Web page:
• Talk to a therapist. It can be hard to talk to your loved ones about what’s bothering you. If you feel stressed, CHN has therapists at each health center. Call (866) 246-8259 to find out more.
      • Take a wellness class like yoga, meditation, reiki, or sound healing. These classes focus on calming your mind, helping you relax, and lowering stress. CHN has free classes at locations around New York City.

    To learn more about wellness contact the Wellness Department at Community Healthcare Network at (212)-432-8494 or email [email protected].

Relationships should make you feel good. Use these tips to help support and build healthy relationships with loved ones:

  1. Check-in. Talk with loved ones about relationship needs. Ask your loved one what they need from you. Let them know what you need from them. Talk about how you can both have your needs met. You can do this with a parent, a partner, or even a close friend.
  2. Support each other. People handle stress and anxiety in many ways. When times get tough, work together to make each other feel good. Talk about how you both can help make each other’s day better.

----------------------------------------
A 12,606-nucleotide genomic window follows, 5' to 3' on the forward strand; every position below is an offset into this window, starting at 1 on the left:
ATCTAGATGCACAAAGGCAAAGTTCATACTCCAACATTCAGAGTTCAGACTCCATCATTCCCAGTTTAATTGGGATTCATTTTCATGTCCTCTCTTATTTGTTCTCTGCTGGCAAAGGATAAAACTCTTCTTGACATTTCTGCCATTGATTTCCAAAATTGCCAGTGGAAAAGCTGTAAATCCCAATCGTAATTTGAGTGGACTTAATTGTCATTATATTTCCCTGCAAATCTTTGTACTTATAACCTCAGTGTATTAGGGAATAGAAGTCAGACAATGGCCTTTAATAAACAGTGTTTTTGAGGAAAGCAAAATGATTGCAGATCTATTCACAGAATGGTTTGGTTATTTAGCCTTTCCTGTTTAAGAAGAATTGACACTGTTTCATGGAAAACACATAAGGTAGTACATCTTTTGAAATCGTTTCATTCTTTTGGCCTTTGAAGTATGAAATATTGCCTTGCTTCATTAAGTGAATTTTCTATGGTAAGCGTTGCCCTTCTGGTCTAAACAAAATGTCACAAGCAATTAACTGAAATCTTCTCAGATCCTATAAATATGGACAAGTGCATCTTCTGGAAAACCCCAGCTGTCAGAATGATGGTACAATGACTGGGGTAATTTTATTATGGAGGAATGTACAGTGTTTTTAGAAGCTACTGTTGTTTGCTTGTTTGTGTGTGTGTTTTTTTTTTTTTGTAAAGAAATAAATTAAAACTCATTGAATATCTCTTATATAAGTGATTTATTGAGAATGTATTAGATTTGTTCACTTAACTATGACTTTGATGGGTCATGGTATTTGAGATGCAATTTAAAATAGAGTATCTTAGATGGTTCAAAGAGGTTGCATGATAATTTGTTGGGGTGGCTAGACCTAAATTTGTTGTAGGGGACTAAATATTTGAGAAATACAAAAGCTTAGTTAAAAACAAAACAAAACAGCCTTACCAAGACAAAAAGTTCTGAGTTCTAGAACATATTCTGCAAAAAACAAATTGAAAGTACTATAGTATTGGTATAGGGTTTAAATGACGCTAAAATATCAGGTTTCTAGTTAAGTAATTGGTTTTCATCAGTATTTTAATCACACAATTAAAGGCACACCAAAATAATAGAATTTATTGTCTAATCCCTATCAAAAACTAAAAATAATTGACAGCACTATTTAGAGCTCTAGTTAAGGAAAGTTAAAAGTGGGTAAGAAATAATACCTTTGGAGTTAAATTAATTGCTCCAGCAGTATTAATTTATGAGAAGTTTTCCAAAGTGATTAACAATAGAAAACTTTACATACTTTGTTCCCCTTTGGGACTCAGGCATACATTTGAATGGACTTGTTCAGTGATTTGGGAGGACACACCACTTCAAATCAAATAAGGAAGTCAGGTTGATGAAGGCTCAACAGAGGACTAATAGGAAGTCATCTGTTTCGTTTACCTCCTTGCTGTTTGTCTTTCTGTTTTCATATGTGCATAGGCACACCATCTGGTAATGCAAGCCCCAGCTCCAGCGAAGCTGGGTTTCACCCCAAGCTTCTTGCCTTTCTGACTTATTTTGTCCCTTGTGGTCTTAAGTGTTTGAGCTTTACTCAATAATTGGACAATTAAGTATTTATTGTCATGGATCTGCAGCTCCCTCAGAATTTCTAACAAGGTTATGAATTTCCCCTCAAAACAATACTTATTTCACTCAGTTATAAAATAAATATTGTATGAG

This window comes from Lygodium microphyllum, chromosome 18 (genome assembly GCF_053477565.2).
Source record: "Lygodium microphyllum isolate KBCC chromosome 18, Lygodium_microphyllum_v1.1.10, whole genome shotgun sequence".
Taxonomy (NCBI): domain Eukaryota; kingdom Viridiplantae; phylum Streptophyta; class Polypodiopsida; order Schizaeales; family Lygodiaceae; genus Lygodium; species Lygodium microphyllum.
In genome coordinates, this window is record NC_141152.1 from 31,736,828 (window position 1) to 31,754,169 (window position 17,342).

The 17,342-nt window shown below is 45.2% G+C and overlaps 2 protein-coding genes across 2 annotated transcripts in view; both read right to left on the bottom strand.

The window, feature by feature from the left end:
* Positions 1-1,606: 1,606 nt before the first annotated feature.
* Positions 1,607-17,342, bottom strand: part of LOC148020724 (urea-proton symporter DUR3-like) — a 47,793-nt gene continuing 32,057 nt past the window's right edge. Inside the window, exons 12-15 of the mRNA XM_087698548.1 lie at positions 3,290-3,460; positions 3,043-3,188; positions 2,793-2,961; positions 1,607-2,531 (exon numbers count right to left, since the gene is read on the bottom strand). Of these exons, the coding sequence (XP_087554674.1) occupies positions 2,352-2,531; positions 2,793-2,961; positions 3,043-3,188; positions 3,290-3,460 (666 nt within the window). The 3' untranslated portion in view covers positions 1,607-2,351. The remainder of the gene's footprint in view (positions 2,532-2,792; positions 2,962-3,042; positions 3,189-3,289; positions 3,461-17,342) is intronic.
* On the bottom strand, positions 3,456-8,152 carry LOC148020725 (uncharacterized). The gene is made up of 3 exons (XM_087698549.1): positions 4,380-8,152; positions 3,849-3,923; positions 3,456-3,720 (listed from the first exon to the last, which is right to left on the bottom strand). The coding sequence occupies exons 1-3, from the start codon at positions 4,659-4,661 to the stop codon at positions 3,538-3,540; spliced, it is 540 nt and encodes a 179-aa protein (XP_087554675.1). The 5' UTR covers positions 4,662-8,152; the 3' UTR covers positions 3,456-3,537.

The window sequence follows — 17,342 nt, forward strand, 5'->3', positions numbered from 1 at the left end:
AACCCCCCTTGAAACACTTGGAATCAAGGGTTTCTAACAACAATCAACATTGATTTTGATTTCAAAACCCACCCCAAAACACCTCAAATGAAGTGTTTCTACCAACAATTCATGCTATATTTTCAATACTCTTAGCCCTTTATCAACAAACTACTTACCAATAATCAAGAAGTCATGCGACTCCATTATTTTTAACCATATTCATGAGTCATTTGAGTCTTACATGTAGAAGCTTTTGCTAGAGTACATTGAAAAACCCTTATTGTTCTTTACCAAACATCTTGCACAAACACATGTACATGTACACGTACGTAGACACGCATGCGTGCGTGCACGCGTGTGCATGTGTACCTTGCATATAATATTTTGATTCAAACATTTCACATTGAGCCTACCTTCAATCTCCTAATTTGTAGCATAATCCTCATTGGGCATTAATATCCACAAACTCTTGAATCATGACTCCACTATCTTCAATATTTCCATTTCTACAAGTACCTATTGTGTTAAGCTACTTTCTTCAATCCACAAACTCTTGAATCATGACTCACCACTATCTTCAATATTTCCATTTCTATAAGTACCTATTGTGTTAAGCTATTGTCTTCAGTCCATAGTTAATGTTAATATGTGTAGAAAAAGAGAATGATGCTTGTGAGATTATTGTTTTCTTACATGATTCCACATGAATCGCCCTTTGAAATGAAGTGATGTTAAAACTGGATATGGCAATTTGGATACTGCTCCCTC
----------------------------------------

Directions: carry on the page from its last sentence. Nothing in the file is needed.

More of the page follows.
1. Take time to organize your thoughts. If you and a loved one don’t agree, take a few minutes to gather your thoughts before speaking. This will help you better talk about how you are feeling.
  1. Welcome change. Relationships can grow due to life’s challenges as we age. Use this as a chance to make your relationships stronger.
  1. Listen to how your loved ones are feeling. Take an interest in their feelings. They will be more likely to listen when you share how you are feeling.
  1. Respect differences. You and your loved ones may have your own hobbies, friends, feelings, goals, and thoughts. Differences give you the chance to learn from each other and enjoy your relationship more.

To learn more about wellness contact the Wellness Department at Community Healthcare Network at (212)-432-8494 or email [email protected].

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Thanksgiving is a time to feel good and celebrate with loved ones. Use these tips to enjoy yourself this holiday season and stay healthy!

  • Work out to burn off extra calories before your holiday meal. Boost your steps or workout extra hard the week before. Plan a football or basketball game outside or take a walk with loved ones!